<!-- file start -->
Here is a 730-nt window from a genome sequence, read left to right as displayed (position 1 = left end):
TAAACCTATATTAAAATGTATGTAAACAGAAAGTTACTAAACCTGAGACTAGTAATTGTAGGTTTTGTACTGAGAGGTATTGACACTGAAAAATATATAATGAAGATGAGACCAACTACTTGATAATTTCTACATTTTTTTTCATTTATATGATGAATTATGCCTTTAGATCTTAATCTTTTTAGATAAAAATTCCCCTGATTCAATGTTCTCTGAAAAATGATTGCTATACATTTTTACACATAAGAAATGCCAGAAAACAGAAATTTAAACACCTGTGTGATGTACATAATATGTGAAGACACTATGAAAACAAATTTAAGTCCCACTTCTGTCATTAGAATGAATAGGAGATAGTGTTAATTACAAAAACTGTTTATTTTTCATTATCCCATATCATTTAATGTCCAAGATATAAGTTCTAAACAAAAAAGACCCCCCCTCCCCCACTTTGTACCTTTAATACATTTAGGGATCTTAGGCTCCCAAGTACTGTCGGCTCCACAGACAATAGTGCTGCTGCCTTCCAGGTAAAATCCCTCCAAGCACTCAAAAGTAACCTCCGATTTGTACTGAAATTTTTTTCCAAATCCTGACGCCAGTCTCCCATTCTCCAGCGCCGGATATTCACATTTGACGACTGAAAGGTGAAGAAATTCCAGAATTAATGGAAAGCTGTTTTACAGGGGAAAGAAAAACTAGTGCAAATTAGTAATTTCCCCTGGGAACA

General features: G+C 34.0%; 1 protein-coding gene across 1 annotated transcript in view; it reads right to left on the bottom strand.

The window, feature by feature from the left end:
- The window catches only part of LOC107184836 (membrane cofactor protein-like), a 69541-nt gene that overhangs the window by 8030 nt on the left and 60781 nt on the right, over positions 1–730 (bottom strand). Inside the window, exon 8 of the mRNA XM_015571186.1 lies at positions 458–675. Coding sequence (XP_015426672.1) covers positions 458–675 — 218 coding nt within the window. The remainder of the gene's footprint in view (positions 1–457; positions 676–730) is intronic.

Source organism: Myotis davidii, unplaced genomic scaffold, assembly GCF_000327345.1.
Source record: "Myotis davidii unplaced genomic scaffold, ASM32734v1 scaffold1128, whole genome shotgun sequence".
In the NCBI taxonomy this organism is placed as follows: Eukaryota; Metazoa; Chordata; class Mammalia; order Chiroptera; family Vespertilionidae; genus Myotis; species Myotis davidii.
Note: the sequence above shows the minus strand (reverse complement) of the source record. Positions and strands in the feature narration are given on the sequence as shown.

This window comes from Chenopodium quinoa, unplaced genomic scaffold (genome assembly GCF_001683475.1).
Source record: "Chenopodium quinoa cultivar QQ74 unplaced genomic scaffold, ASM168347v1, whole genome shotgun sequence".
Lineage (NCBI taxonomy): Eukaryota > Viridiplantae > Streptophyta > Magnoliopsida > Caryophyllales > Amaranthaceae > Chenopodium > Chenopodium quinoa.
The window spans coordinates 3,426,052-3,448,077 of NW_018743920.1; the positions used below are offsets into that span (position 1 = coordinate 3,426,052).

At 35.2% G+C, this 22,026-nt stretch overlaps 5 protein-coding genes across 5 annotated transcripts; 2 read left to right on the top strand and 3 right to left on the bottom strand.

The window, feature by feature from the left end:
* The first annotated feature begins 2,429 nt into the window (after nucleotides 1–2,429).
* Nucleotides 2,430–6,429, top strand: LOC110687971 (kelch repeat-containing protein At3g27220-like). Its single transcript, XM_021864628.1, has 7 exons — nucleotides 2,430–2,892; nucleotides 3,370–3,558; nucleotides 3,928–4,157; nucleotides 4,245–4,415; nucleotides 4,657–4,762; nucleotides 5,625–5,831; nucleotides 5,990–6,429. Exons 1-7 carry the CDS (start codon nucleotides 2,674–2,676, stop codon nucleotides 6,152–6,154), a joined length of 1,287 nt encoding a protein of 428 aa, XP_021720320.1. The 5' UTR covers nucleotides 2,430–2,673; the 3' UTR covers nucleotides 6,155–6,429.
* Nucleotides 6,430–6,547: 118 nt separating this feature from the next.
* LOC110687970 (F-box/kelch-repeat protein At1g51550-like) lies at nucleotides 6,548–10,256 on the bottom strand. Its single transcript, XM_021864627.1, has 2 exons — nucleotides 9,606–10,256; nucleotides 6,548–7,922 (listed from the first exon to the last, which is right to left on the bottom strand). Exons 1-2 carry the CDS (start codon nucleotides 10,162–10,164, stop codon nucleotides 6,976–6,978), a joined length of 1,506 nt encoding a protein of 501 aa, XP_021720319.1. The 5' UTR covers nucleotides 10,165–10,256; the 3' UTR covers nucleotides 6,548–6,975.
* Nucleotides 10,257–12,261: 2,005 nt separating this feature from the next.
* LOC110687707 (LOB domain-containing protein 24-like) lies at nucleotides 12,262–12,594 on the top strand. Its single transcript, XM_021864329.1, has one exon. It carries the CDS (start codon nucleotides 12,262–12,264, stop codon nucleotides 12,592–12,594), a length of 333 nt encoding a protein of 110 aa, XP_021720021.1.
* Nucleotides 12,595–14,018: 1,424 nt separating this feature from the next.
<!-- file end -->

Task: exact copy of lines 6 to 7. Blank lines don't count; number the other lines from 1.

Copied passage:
Source organism: Myotis davidii, unplaced genomic scaffold, assembly GCF_000327345.1.
Source record: "Myotis davidii unplaced genomic scaffold, ASM32734v1 scaffold1128, whole genome shotgun sequence".